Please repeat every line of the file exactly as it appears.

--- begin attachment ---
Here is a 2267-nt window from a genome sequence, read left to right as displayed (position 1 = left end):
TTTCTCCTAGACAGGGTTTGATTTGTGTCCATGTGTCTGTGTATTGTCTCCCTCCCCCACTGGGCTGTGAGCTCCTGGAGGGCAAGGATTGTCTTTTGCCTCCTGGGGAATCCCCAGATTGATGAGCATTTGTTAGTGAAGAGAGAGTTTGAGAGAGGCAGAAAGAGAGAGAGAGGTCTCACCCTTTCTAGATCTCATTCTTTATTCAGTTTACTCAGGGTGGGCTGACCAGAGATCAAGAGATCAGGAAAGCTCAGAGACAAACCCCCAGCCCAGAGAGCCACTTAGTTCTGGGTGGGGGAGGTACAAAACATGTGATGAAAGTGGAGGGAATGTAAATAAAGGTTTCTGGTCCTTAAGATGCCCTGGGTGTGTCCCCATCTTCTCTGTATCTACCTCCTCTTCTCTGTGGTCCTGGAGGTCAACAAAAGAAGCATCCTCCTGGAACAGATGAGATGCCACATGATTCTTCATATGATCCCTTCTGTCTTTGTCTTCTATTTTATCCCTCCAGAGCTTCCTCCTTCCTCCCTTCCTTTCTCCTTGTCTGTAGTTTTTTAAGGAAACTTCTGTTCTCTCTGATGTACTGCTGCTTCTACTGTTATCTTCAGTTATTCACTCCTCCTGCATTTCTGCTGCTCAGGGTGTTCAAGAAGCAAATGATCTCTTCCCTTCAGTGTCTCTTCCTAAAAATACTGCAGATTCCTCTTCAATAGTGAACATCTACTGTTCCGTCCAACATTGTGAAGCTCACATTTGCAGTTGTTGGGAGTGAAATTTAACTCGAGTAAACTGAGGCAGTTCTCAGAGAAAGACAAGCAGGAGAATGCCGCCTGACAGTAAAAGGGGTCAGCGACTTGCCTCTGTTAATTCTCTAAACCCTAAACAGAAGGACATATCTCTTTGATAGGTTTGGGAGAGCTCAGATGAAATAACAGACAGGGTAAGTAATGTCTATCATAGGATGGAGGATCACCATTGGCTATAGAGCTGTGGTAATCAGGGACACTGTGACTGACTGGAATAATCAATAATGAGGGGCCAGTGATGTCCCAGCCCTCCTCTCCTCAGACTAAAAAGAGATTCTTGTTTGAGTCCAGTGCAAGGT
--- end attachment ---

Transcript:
Here is a 2267-nt window from a genome sequence, read left to right as displayed (position 1 = left end):
TTTCTCCTAGACAGGGTTTGATTTGTGTCCATGTGTCTGTGTATTGTCTCCCTCCCCCACTGGGCTGTGAGCTCCTGGAGGGCAAGGATTGTCTTTTGCCTCCTGGGGAATCCCCAGATTGATGAGCATTTGTTAGTGAAGAGAGAGTTTGAGAGAGGCAGAAAGAGAGAGAGAGGTCTCACCCTTTCTAGATCTCATTCTTTATTCAGTTTACTCAGGGTGGGCTGACCAGAGATCAAGAGATCAGGAAAGCTCAGAGACAAACCCCCAGCCCAGAGAGCCACTTAGTTCTGGGTGGGGGAGGTACAAAACATGTGATGAAAGTGGAGGGAATGTAAATAAAGGTTTCTGGTCCTTAAGATGCCCTGGGTGTGTCCCCATCTTCTCTGTATCTACCTCCTCTTCTCTGTGGTCCTGGAGGTCAACAAAAGAAGCATCCTCCTGGAACAGATGAGATGCCACATGATTCTTCATATGATCCCTTCTGTCTTTGTCTTCTATTTTATCCCTCCAGAGCTTCCTCCTTCCTCCCTTCCTTTCTCCTTGTCTGTAGTTTTTTAAGGAAACTTCTGTTCTCTCTGATGTACTGCTGCTTCTACTGTTATCTTCAGTTATTCACTCCTCCTGCATTTCTGCTGCTCAGGGTGTTCAAGAAGCAAATGATCTCTTCCCTTCAGTGTCTCTTCCTAAAAATACTGCAGATTCCTCTTCAATAGTGAACATCTACTGTTCCGTCCAACATTGTGAAGCTCACATTTGCAGTTGTTGGGAGTGAAATTTAACTCGAGTAAACTGAGGCAGTTCTCAGAGAAAGACAAGCAGGAGAATGCCGCCTGACAGTAAAAGGGGTCAGCGACTTGCCTCTGTTAATTCTCTAAACCCTAAACAGAAGGACATATCTCTTTGATAGGTTTGGGAGAGCTCAGATGAAATAACAGACAGGGTAAGTAATGTCTATCATAGGATGGAGGATCACCATTGGCTATAGAGCTGTGGTAATCAGGGACACTGTGACTGACTGGAATAATCAATAATGAGGGGCCAGTGATGTCCCAGCCCTCCTCTCCTCAGACTAAAAAGAGATTCTTGTTTGAGTCCAGTGCAAGGT